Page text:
What is implyed by keat's poem, what can we learn about him by reading this poem?
It's been discussed before- you might try a search on 'all forums, all dates.'
I think that what we can learn is that - he loves, he fears death, he's afraid that his potential work will be lost, and beyond all that, that he realizes that it's this act of 'disappearance' that makes the world valuable.
When I Have Fears
by John Keats
When I have fears that I may cease to be
Before my pen has glean'd my teeming brain
Before high-piled books, in charactery
Hold like rich garners the full ripen'd grain
When I behold, upon the night's starr'd face
Huge cloudy symbols of a high romance
And think that I may never live to trace
Their shadows, with the magic hand of chance
And when I feel, fair creature of an hour
That I shall never look upon thee more
Never have relish in the faery power
Of unreflecting love;--then on the shore
Of the wide world I stand alone, and think
Till love and fame to nothingness do sink.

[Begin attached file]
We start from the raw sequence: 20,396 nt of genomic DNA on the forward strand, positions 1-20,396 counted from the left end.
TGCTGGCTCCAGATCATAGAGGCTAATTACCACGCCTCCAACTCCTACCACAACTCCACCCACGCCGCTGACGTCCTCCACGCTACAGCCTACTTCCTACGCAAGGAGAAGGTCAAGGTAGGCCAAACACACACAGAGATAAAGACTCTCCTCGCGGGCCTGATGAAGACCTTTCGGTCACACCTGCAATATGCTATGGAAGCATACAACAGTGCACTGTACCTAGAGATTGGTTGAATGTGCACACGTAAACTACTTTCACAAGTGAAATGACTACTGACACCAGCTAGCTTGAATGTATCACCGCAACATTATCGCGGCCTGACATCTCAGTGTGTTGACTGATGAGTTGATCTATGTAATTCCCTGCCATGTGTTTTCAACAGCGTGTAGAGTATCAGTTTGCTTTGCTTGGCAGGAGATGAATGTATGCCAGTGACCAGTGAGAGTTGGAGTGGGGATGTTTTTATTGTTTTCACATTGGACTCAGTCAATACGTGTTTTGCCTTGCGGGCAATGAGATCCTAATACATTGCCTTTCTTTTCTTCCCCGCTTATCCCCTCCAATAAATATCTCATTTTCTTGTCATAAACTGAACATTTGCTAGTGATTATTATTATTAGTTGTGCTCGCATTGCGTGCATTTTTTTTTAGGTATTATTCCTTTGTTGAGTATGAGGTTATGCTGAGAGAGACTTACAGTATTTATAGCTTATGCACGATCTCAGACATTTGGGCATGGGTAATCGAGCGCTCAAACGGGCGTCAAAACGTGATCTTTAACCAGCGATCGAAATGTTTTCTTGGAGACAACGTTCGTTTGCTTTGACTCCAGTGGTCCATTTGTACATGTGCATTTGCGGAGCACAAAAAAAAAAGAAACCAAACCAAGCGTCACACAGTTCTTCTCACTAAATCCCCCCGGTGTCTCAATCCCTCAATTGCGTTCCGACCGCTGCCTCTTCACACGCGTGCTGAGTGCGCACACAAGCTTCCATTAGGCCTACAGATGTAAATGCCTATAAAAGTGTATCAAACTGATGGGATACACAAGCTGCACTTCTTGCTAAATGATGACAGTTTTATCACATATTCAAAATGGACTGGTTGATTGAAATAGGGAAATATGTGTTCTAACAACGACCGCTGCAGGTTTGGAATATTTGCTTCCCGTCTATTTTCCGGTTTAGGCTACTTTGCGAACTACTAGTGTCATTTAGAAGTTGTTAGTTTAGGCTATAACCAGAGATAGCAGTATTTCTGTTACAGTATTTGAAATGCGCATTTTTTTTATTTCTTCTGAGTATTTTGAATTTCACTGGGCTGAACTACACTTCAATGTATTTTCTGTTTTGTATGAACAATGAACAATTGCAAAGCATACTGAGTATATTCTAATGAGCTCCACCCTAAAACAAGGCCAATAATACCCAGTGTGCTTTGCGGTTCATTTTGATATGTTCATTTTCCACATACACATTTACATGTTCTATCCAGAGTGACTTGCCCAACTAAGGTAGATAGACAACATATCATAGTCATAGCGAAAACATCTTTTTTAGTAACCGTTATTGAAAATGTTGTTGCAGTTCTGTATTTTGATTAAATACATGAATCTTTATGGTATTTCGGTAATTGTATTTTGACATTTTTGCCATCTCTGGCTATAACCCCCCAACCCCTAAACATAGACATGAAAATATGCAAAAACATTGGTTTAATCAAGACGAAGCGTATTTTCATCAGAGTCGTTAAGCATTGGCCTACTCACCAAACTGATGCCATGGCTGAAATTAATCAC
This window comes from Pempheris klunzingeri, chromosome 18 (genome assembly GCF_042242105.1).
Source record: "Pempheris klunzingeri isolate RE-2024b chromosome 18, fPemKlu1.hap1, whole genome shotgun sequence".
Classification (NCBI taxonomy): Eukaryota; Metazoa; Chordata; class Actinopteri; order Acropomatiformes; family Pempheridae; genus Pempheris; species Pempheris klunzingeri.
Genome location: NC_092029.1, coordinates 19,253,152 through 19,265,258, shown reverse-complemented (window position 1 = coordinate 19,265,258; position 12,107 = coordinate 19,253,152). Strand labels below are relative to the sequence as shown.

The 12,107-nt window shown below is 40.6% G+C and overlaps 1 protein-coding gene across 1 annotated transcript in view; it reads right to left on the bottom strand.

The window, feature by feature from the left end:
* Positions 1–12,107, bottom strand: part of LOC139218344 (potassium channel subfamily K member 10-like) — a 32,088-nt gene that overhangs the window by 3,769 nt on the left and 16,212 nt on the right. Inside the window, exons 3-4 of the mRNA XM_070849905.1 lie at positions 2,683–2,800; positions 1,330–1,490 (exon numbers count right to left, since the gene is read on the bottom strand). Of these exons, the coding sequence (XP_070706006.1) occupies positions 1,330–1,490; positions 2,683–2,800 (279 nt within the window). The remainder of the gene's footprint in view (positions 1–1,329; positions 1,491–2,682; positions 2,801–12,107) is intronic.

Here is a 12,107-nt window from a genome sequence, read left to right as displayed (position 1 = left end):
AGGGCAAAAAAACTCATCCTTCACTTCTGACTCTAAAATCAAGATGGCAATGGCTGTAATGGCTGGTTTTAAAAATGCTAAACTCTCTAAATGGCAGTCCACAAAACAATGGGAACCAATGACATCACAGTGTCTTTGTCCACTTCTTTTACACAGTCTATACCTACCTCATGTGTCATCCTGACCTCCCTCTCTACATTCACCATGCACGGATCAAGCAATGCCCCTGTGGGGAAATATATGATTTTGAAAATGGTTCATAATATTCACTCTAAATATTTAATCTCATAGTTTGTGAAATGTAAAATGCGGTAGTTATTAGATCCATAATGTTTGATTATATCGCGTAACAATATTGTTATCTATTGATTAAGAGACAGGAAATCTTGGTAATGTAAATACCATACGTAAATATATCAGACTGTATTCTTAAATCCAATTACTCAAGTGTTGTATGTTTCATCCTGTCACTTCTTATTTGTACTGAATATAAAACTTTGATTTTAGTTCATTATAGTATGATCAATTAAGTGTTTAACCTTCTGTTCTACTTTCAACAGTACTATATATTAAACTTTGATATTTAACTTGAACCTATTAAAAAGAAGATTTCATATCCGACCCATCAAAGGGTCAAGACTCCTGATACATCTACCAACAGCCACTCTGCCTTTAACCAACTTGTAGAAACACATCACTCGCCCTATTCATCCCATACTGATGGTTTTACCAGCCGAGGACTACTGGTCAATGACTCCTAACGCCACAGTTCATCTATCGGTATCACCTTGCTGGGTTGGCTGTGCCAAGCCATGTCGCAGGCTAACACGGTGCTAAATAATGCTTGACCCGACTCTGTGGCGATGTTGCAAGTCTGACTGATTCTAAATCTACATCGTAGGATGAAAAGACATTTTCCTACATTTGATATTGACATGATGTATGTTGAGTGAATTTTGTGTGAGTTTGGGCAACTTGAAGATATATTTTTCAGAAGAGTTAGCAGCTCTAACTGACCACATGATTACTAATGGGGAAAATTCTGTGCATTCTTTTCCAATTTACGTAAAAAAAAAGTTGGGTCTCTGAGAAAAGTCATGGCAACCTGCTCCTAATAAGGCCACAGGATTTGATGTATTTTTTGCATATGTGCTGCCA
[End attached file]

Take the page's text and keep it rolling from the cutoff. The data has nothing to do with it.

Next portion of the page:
It's funny seeing this poem (which I know by heart) on the forum TODAY of all days, because it resonates with the movie I saw last night.
The movie is THE MAN WHO WASN'T THERE. I am about to spoil the ending of the movie, so if you haven't seen the movie, you have my blessing and permission to stop reading right now.
For those who are still reading:
At the end of the movie we learn that guy narrating the story is on death row, writing his story for a magazine after being convicted of murder. The twist is, he DID murder someone (arguably in self-defense, but not innocently), but not the guy he was convicted of killing. So the whole questio of "justice" is a big tangle.
Anyway, he says near the end of the movie that when you know exactly when your death will occur, you get a kind of perspective as if you're viewing your life from above. AS YOU LIVE, he says, you're in a maze and all you can see is the passage or the obstacle in front of you. FROM "ABOVE," you can see the entire maze and make a completely different kind of sense of things, and find a kind of peace.
(But it's a Coen brothers movie, so that isn't the neat wrap-up it would be in a kinder, gentler movie.)
Cp. John Keats, contemplating his inevitable early death. He says: When I catch myself starting to panic because I'm going to die before I achieve LOVE AND FAME in a big way, I have to force myself to "stand alone" "on the shore of the wide world" "and think" -- and I can acheive a kind of perspective, a Big Picture in which these worldly ambitions become unimportant.
But he doesn't tell us WHAT he thinks, that gives him that Buddha-like detachment, darn him!